Robbing rosewoods from Madagascar

MAROANSETRA, Madagascar – Exploiting a
political crisis, Malagasy timber barons are robbing this island nation of its
sylvan heritage, illegally cutting down scarce species of rosewood trees in
poorly protected national parks and exporting most of the valuable logs to

For a decade or more, this illicit trade
existed on a small scale. But in the past year, it has increased at least
25-fold, according to environmental groups that have been tracking the outgoing
shipments. They estimate the value of trees felled this past year at $167
million or more.

This accelerated plunder of the rainforest
coincided with a military coup in March 2009. Andry Rajoelina, the mayor of Antananarivo,
Madagascar’s capital, was installed as president and he has since led a
weakened and tottering government that is unable – and perhaps unwilling – to
stop the trafficking.

“The government does nothing because it
shares in the money,” said Ndranto Razakamanarina, president of an association
of Malagasy environmental groups and a policy officer with the World Wildlife
Fund. “Many of the ministers think they’ll be in office only three or six
months, so they decide to make money while they can. The timber mafia is
corrupt, the ministers are corrupt.”

Madagascar, the world’s fourth largest
island, is a place of extraordinary botanical abundance, with perhaps 14,000
species of plants, 90 percent of which exist nowhere else. Saving the rosewood
trees has become an international cause. Environmentalists check the manifests
of outbound vessels calculate the amount of timber in each container and try to
embarrass the owners of the wood and the participating shipping companies.

Repeatedly, the government has announced
new policies to halt the trade.

“The exporters are strong, but so are we,”
Prime Minister Camille Vital said in a recent interview. “Just last week, we
arrested 52 of the people involved.”

But the men in custody, as the prime
minister admitted, were among the hundreds of impoverished villagers who earn
$2.50 a day to trek into the far reaches of the rainforest. Two men can chop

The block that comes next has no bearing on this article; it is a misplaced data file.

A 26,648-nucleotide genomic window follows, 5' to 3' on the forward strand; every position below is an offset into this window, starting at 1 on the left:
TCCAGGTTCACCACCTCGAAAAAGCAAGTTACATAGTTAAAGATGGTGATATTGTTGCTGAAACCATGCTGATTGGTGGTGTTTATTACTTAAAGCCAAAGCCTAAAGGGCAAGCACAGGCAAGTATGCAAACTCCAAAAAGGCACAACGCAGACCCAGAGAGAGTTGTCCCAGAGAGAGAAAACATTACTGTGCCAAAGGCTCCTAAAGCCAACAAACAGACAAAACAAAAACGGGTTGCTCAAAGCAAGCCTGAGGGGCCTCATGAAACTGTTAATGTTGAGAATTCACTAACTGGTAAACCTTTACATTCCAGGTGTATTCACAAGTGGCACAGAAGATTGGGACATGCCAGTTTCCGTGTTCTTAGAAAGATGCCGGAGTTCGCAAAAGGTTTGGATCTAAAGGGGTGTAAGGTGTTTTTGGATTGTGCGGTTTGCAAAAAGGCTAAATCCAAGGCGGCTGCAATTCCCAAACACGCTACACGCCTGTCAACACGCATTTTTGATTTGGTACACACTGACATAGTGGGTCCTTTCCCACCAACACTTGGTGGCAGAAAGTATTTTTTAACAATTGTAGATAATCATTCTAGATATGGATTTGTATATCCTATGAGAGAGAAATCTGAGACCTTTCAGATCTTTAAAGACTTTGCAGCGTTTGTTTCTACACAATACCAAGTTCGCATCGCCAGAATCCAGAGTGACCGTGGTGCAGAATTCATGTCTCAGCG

down even a thick, sturdy rosewood tree in an hour. Then it requires teams of
15 or 30 or 50 to pull the logs through the muddy up-and-down of the
vine-covered woodland.

Last month, the government announced yet another
decree to protect the affected forests of the northeast. The area includes two
huge World Heritage sites: Marojejy National Park, where the rainforest
descends into valleys of dense evergreens and rises into rocky-crested
mountains; and Masoala National Park, on a broad peninsula where a high slope
of virgin rainforest plunges to within feet of an unspoiled shore.

But the American ambassador, R. Niels
Marquardt, dismissed the new regulations as “one big loophole.” Lisa Gaylord,
the country director for the Wildlife Conservation Society, said: “Whatever the
law, this government always finds a way to grant an exception.”

In the past, the government has sometimes
seized illegal timber and fined the owners. But the penalties were much less
than the value of the rosewood, and once the assessments were paid, the logs
were authorized for export.

Malagasy rosewood – reddish and superbly
grained – is among the world’s most sought-after timber, especially since Asian
sources of similar trees have been depleted. In China, the finished wood is
primarily used to make replicas of antique furniture and musical instruments,
some for export.

Madagascar is a trove of the wondrous. The island
drifted free from Africa 165 million years ago and remains 480 kilometres off
the continent’s southeast coast. Evolution used the isolation with great inventiveness,
taking advantage of a landscape that laces together savannah grasslands with
lobes of desert and long ribbons of rainforest. Like the plants, most of the
wildlife – long-tailed lemurs, iridescent birds, giant yellow moths – are
unique in the world.

People began arriving 2,000 years ago, most
paddling from what is now Malaysia and Indonesia. Here in Maroantsetra, a dusty
town not far from Masoala National Park, the evidence of the assault on the
forest is an open secret easily shared along the Antenambalana River. Some 500
rosewood logs lay stacked behind a padlocked bamboo fence in a storage lot
surrounded by fields of corn and manioc.

The river also sits on Antongil Bay, and
across the choppy water are coastal villages on the fringes of the Masoala
forest. Many of the families owned land within what is now the national park
and say they were falsely promised payment for the appropriated property.

They feel a reverence for nature – and also
an entitlement.

“God gave us the forest so that we could
take what we need,” said Francel, a 23-year-old man who uses only one name. “My
ancestors are not angry. There are still many trees in the forest.”